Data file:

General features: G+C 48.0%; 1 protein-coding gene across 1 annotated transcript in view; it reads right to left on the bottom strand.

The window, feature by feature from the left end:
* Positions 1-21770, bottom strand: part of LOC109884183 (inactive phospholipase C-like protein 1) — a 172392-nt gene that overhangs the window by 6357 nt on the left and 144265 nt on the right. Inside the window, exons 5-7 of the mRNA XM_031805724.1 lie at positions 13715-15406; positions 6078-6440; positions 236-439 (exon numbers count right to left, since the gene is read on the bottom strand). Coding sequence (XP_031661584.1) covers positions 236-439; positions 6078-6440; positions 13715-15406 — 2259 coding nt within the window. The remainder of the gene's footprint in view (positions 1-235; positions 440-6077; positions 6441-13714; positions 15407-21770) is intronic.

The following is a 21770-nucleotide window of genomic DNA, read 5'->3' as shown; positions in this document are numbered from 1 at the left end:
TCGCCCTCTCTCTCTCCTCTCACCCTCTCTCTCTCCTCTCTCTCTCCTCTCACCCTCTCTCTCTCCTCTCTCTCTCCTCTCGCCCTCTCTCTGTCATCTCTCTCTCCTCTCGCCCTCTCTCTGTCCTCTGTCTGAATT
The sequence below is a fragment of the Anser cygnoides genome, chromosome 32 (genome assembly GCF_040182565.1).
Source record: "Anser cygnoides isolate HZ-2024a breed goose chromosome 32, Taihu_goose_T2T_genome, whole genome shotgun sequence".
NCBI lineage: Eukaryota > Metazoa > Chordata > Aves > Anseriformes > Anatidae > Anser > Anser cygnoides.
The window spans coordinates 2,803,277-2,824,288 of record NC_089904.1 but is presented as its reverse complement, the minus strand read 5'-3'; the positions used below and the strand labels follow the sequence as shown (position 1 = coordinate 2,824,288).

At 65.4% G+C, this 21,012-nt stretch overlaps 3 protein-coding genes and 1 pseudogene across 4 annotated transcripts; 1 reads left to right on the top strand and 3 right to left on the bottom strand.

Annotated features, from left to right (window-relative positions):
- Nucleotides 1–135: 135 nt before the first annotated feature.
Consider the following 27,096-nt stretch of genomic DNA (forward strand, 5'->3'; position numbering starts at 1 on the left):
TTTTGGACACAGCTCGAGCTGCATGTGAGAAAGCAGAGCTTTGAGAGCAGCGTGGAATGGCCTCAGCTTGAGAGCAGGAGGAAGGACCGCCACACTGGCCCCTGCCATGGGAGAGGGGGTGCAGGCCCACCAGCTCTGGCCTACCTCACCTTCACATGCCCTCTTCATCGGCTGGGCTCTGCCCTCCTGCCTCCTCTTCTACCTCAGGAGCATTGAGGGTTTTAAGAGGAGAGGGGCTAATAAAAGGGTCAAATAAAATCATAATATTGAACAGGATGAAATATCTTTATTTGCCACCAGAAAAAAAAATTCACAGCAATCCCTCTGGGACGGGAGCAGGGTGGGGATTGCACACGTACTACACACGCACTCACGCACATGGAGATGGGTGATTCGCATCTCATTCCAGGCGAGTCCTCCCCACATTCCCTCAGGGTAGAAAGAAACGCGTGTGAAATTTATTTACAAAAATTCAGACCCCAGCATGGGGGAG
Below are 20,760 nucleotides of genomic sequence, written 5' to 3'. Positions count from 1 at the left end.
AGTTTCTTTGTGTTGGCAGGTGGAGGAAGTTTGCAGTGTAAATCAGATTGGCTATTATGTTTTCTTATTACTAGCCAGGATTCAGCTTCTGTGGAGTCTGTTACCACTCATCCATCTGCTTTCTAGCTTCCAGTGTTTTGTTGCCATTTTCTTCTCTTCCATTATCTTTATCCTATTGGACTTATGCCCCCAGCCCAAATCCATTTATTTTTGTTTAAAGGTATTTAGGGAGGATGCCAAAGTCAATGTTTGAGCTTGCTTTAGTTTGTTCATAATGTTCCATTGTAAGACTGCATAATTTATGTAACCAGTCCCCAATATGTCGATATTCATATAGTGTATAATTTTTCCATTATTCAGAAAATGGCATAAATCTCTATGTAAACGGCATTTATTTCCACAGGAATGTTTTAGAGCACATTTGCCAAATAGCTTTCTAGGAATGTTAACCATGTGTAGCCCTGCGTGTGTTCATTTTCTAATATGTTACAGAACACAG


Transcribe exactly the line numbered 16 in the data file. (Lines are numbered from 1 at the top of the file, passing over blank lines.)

AGTTTCTTTGTGTTGGCAGGTGGAGGAAGTTTGCAGTGTAAATCAGATTGGCTATTATGTTTTCTTATTACTAGCCAGGATTCAGCTTCTGTGGAGTCTGTTACCACTCATCCATCTGCTTTCTAGCTTCCAGTGTTTTGTTGCCATTTTCTTCTCTTCCATTATCTTTATCCTATTGGACTTATGCCCCCAGCCCAAATCCATTTATTTTTGTTTAAAGGTATTTAGGGAGGATGCCAAAGTCAATGTTTGAGCTTGCTTTAGTTTGTTCATAATGTTCCATTGTAAGACTGCATAATTTATGTAACCAGTCCCCAATATGTCGATATTCATATAGTGTATAATTTTTCCATTATTCAGAAAATGGCATAAATCTCTATGTAAACGGCATTTATTTCCACAGGAATGTTTTAGAGCACATTTGCCAAATAGCTTTCTAGGAATGTTAACCATGTGTAGCCCTGCGTGTGTTCATTTTCTAATATGTTACAGAACACAG